The
republic and representative democracy as established by the Constitution. The government has three co-equal branches of government: the executive, headed by the president; the legislative, consisting of the bicameral Legislature of Liberia; and the judicial, consisting of the Supreme Court and several lower courts.

government of

Liberia,

modeled on

the government

of the

United

States, is

a unitary constitutional

The president serves as head of government, head of state and the commander-in-chief of the Armed Forces of
Liberia.[2] Among the other duties of the president are to sign or veto legislative bills, grant pardons, and
appoint Cabinet members, judges and other public officials. Together with the vice president, the president is elected to a six-year term by majority vote in a two-round system and can serve up to two terms in office.[2]

The Legislature is composed of the Senate and the House of Representatives. The House, led by a speaker, has 73
members apportioned among the 15 counties on the basis of the national census, with each county receiving a minimum of two members.[2]Each House member represents an electoral district within a county as drawn by the National Elections Commission and is elected by a plurality of the popular vote of their district into a six-year term. The Senate is made up of two senators from each county for a total of 30 senators. Senators serve nine-year terms and are elected at-large by a plurality of the popular vote.The vice president serves as the President of the Senate, with a President pro tempore serving in their absence.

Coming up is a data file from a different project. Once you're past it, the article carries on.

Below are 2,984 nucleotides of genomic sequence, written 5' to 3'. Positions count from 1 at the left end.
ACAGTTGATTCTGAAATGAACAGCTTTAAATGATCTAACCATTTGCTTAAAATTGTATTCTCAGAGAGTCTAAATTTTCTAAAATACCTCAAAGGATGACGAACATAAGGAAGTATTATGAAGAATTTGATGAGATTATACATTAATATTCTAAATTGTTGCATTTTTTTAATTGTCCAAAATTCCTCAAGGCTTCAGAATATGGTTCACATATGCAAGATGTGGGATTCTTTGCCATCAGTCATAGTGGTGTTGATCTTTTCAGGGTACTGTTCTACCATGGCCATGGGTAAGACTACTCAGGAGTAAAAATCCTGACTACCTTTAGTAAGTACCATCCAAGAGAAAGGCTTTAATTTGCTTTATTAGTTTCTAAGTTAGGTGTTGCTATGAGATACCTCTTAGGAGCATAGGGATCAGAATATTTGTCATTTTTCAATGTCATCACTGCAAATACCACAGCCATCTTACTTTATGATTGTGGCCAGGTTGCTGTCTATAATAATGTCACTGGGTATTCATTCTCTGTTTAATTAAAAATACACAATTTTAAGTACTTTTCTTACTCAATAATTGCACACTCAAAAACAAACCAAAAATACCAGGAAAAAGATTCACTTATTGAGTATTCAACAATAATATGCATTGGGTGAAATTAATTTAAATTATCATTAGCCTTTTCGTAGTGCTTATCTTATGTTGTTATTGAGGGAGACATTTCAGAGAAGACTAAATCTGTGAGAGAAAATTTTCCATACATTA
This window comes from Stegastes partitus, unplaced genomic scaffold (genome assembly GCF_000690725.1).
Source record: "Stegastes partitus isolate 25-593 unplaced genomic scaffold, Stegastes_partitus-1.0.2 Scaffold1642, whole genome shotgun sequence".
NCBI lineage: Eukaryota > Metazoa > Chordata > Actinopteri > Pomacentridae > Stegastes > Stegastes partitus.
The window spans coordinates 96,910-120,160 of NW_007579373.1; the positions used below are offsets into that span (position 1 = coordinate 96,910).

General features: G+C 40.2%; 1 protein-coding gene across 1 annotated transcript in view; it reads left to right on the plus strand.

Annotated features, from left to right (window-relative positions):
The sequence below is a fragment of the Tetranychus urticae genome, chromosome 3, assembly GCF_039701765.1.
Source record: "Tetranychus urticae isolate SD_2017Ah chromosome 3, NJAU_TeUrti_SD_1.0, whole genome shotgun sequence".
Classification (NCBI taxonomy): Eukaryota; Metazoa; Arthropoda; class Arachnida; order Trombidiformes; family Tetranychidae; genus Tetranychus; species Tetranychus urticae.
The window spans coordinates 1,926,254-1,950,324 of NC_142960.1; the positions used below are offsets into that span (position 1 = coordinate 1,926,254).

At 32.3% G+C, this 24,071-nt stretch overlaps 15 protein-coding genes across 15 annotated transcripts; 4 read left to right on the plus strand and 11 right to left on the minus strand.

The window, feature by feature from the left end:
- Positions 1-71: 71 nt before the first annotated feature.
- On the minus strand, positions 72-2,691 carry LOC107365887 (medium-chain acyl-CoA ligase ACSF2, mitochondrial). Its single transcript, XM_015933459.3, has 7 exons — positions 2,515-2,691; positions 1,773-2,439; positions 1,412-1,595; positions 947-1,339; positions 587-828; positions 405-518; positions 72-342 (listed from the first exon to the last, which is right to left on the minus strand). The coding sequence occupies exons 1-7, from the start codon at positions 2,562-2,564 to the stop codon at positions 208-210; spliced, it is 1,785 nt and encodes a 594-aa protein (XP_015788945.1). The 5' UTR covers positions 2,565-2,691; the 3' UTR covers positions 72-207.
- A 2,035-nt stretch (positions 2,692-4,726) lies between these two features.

Liberia's highest judicial authority is the Supreme Court, made up of five members and headed by the Chief Justice of Liberia. Members are nominated to the court by the president and are confirmed by the Senate, serving until the age of 70. The judiciary is further divided into circuit and specialty courts, magistrate courts and justices of the peace. The judicial system is a blend of common law, based on Anglo-American law, and customary law. An informal system of traditional courts still exists within the rural areas of the country, with trial by ordeal remaining common despite being officially outlawed.

Between 1877 and 1980, the government was dominated by the True Whig Party.Today, over 20 political parties are registered in the country, based largely around personalities and ethnic groups. Most parties suffer from poor organizational capacity. The 2005 elections marked the first time that the president's party did not gain a majority of seats in the Legislature.